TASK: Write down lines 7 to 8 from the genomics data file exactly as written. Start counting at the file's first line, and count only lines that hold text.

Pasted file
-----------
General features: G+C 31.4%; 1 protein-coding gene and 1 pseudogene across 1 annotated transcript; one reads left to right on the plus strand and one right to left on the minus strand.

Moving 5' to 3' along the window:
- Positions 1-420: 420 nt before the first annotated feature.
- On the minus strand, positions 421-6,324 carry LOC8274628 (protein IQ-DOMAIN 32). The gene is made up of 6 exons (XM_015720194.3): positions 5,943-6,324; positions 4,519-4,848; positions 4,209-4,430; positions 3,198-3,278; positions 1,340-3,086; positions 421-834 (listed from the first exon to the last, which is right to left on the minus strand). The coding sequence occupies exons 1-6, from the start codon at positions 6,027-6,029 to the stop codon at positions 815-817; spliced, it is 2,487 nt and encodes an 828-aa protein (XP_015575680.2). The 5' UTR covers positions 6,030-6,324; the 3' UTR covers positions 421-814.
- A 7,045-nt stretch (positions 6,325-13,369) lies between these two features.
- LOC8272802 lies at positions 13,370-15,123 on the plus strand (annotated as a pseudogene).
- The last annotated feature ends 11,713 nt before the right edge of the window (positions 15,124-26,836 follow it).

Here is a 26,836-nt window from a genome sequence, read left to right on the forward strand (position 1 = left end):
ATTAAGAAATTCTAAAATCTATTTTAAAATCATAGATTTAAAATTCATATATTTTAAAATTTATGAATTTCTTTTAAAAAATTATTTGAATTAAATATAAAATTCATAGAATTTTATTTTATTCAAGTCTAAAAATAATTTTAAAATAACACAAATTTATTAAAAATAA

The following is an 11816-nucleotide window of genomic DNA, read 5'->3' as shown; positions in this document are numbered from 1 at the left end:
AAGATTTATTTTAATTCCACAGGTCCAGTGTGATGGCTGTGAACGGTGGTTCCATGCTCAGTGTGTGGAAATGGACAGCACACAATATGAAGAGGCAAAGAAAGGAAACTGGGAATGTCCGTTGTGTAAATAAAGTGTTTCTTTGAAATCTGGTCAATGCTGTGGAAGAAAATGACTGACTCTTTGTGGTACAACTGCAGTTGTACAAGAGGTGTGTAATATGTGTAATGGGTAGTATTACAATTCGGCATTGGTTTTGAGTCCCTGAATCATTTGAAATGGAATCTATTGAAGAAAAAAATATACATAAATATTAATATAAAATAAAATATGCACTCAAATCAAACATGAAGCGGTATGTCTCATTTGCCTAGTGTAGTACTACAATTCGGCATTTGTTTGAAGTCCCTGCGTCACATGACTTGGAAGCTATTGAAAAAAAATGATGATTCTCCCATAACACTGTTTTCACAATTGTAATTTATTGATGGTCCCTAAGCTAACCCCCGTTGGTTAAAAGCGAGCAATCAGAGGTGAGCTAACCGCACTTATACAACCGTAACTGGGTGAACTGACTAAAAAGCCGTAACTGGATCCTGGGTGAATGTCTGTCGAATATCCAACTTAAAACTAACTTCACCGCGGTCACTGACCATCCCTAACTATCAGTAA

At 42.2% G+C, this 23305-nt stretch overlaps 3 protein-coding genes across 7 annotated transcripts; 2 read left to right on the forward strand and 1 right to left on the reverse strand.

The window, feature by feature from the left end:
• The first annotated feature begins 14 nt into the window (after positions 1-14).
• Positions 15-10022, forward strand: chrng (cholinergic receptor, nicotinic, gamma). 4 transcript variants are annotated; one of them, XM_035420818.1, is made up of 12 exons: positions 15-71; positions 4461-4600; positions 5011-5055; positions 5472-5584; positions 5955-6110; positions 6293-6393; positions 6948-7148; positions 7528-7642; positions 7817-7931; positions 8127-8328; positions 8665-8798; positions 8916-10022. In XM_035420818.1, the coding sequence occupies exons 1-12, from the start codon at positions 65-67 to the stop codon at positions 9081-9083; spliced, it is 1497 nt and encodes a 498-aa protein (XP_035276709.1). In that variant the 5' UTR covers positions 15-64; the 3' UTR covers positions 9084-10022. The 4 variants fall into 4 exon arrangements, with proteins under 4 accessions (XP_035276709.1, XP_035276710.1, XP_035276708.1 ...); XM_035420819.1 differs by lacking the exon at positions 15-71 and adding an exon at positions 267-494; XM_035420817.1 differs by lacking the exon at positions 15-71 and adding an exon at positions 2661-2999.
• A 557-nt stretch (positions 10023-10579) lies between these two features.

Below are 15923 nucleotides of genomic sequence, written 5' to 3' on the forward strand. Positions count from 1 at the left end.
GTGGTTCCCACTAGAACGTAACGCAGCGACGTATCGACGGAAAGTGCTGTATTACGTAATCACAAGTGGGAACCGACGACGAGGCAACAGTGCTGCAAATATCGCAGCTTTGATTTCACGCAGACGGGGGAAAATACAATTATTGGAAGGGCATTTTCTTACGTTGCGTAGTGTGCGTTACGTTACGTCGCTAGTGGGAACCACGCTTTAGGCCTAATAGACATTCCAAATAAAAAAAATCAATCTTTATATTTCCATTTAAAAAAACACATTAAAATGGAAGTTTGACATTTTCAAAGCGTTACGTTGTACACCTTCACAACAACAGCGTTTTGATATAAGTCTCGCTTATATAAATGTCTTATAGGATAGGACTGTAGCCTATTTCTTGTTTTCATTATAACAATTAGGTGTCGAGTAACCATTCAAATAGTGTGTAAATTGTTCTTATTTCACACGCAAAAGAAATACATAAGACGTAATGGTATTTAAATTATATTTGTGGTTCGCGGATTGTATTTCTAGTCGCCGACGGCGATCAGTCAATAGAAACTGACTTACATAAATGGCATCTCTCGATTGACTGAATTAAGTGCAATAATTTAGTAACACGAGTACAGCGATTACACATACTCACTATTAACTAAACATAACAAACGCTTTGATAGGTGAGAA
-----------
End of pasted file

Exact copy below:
- The last annotated feature ends 11,713 nt before the right edge of the window (positions 15,124-26,836 follow it).

Here is a 26,836-nt window from a genome sequence, read left to right on the forward strand (position 1 = left end):